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Justice News

Department of Justice
U.S. Attorney’s Office
District of Montana

Friday, April 12, 2019

Three ex-employees of Blackfeet Tribe’s Head Start Program sentenced in theft, fraud

GREAT FALLS—Three former employees who had management positions with the Blackfeet Tribe’s Head Start Program were sentenced on April 11 to months in prison for their roles in an overtime pay scheme that defrauded the children’s assistance program of an estimated $174,000, U.S. Attorney Kurt Alme said.

U.S. District Judge Brian M. Morris presided at the sentencings for Theresa Marie Calf Boss Ribs, 51, of Browning, Patrick H. Calf Boss Ribs, Jr., 44, of Heart Butte, and Denise L. Sharp, 60, of Browning. 

The three defendants each pleaded guilty earlier to theft from an Indian tribal government receiving federal funding and to wire fraud.

Morris sentenced Theresa Marie Calf Boss Ribs, who was the payroll manager, to 8 months in prison, two years of supervised release and ordered $139,096 in restitution.

Morris sentenced Patrick H. Calf Boss Ribs, Jr., who was the nutrition manager/payroll clerk, to 9 months in prison, two years of supervised release and ordered $139,096 in restitution and a $25,122 forfeiture.

Morris sentenced Sharp, who was the personnel manager, to nine months in prison, two years of supervised release and ordered $139,096 in restitution and a $29,033 forfeiture.

U.S. Attorney Alme said, “I hope that the sentencings of three former managers of the Blackfeet Head Start program will deter others from stealing from federally funds intended to help tribal members. The theft of $174,000 hurt the children enrolled in Head Start by prohibiting the purchase of books, barring the ability to obtain teaching materials and cutting food nutrition programs for those who need it most. We will continue to prosecute these cases to ensure that federal funds are used for the needs of those intended.”

The Blackfeet Tribe operates the Head Start Program with funding from the U.S. Department of Health and Human Services. Head Start provides early childhood education and other services for low-income children and their families.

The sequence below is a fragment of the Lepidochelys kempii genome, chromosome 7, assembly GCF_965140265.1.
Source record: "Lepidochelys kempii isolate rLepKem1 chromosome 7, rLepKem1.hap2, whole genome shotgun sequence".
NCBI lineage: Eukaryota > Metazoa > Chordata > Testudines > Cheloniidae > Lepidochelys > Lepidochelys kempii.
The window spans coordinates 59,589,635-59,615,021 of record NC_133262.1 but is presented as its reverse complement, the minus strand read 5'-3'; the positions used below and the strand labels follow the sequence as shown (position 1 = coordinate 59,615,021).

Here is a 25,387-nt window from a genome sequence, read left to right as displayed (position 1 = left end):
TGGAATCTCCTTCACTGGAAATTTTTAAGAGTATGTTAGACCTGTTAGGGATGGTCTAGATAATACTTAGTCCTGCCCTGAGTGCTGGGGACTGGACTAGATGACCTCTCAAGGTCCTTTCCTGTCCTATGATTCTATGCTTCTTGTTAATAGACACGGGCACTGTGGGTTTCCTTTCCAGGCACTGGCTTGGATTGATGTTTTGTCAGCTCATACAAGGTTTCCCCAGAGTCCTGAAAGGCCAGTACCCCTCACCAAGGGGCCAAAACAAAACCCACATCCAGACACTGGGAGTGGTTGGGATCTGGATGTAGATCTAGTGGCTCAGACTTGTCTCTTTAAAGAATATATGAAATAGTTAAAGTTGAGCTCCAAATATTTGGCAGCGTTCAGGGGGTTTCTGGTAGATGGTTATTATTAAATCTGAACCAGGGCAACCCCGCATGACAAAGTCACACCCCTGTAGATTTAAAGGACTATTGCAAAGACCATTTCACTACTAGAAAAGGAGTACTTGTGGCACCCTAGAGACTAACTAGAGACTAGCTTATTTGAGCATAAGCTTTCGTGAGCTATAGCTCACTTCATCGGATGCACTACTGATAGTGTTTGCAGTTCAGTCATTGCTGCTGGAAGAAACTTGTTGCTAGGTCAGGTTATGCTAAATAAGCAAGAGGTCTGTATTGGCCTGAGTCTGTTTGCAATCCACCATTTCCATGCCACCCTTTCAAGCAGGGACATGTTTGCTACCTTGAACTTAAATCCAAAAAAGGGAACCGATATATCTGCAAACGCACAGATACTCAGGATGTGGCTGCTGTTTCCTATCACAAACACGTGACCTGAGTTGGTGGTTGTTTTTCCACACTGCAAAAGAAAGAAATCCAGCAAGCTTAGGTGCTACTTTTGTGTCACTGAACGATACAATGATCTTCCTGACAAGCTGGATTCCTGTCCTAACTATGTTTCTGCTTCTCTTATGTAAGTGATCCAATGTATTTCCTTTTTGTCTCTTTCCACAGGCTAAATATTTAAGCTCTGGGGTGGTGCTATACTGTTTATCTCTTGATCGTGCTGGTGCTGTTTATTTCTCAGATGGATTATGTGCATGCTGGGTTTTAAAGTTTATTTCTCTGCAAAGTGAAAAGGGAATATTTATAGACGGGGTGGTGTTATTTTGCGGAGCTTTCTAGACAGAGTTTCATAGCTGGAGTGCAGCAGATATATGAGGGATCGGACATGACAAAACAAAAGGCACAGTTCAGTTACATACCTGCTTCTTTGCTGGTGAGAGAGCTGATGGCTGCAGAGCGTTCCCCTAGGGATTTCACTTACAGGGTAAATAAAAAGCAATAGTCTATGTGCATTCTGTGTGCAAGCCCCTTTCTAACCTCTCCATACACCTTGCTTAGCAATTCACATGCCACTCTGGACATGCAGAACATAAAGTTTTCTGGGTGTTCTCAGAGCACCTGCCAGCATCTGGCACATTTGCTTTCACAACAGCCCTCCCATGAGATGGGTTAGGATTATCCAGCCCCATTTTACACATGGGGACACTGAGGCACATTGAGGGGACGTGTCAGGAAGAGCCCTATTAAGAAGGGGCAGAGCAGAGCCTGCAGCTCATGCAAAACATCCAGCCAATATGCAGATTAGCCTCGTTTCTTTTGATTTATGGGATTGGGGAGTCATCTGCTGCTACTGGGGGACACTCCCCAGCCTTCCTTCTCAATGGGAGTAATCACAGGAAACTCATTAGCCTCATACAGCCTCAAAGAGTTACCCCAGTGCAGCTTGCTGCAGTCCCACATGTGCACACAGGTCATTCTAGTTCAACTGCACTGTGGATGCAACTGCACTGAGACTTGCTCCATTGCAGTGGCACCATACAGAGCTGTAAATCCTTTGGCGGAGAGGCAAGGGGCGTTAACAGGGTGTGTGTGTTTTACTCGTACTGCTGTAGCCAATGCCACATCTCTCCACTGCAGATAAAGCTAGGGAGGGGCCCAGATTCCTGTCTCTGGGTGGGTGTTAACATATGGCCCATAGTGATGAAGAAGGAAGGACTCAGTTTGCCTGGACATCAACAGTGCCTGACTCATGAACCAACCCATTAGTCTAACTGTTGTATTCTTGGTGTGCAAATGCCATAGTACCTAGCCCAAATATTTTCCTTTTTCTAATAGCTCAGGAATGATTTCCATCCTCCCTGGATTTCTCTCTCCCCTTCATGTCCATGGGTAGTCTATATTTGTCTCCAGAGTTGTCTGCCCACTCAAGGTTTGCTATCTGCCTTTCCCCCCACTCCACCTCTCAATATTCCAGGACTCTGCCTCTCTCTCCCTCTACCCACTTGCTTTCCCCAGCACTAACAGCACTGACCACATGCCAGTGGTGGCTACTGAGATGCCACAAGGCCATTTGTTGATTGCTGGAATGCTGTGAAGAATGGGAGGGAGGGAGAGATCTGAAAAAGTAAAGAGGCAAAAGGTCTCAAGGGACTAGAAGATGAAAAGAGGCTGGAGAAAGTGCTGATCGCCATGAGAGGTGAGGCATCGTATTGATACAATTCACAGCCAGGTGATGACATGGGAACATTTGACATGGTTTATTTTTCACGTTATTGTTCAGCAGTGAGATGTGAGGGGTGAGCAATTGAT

During a 15-month period, starting in April 2013, the defendants and others falsely claimed 5,850 hours of overtime and received more than $174,000 in overtime pay from the Head Start program. When the fraud was uncovered, two different firms audited the Blackfeet Head Start program. Both audits questioned the overtime claims, identifying them as “beyond necessary and reasonable” and lacking any supporting documentation.

The Blackfeet Tribe did its own internal review, agreed it could not justify the overtime claims and repaid HHS $250,620.29 for disallowed costs and other expenses.

After an on-site review of the program by government authorities from Washington, D.C., the defendants along with others met in a conference room. Despite not actually working the hours, everyone present in the room agreed to continue claiming overtime.

Theresa Calf Boss Ribs and Patrick H. Calf Boss Ribs, Jr. were in charge of monitoring the time cards. At the end of the pay period, individuals in the group would stop by to sign their time cards for the pay period. The time cards were already completed by the defendants and included false overtime hours.

Other Head Start workers told investigators they never saw Blackfeet Head Start personnel working late nights or on weekends. The program’s board chairman was unaware of the overtime claims and was unaware of any needs that would have justified the overtime claims by the defendants. Because of insufficient funds, he also had to identify necessary budget cuts.

Assistant U.S. Attorney Ryan Weldon prosecuted the case, which was investigated by the FBI and the U.S. Department of Health and Human Services’ Office of Inspector General.




Indian Country Law and Justice
Clair Johnson Howard Public Information Officer 406-247-4623
Updated April 12, 2019